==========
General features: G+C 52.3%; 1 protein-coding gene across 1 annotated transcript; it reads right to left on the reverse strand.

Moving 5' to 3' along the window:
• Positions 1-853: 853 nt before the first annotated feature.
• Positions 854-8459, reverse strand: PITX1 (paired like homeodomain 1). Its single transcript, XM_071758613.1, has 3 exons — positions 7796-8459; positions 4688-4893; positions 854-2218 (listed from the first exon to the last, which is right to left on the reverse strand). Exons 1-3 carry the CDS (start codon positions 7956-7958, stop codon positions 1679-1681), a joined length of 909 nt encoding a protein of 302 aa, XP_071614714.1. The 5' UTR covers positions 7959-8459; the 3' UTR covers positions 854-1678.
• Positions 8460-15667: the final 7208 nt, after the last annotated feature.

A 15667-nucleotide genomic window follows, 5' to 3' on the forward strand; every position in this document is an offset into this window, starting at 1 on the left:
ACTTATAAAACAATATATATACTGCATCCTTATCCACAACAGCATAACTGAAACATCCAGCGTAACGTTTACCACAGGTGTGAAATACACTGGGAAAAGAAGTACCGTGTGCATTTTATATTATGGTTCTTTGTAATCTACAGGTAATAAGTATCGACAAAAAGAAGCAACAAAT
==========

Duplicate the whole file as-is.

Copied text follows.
General features: G+C 52.3%; 1 protein-coding gene across 1 annotated transcript; it reads right to left on the reverse strand.

Moving 5' to 3' along the window:
• Positions 1-853: 853 nt before the first annotated feature.
• Positions 854-8459, reverse strand: PITX1 (paired like homeodomain 1). Its single transcript, XM_071758613.1, has 3 exons — positions 7796-8459; positions 4688-4893; positions 854-2218 (listed from the first exon to the last, which is right to left on the reverse strand). Exons 1-3 carry the CDS (start codon positions 7956-7958, stop codon positions 1679-1681), a joined length of 909 nt encoding a protein of 302 aa, XP_071614714.1. The 5' UTR covers positions 7959-8459; the 3' UTR covers positions 854-1678.
• Positions 8460-15667: the final 7208 nt, after the last annotated feature.

A 15667-nucleotide genomic window follows, 5' to 3' on the forward strand; every position in this document is an offset into this window, starting at 1 on the left:
ACTTATAAAACAATATATATACTGCATCCTTATCCACAACAGCATAACTGAAACATCCAGCGTAACGTTTACCACAGGTGTGAAATACACTGGGAAAAGAAGTACCGTGTGCATTTTATATTATGGTTCTTTGTAATCTACAGGTAATAAGTATCGACAAAAAGAAGCAACAAAT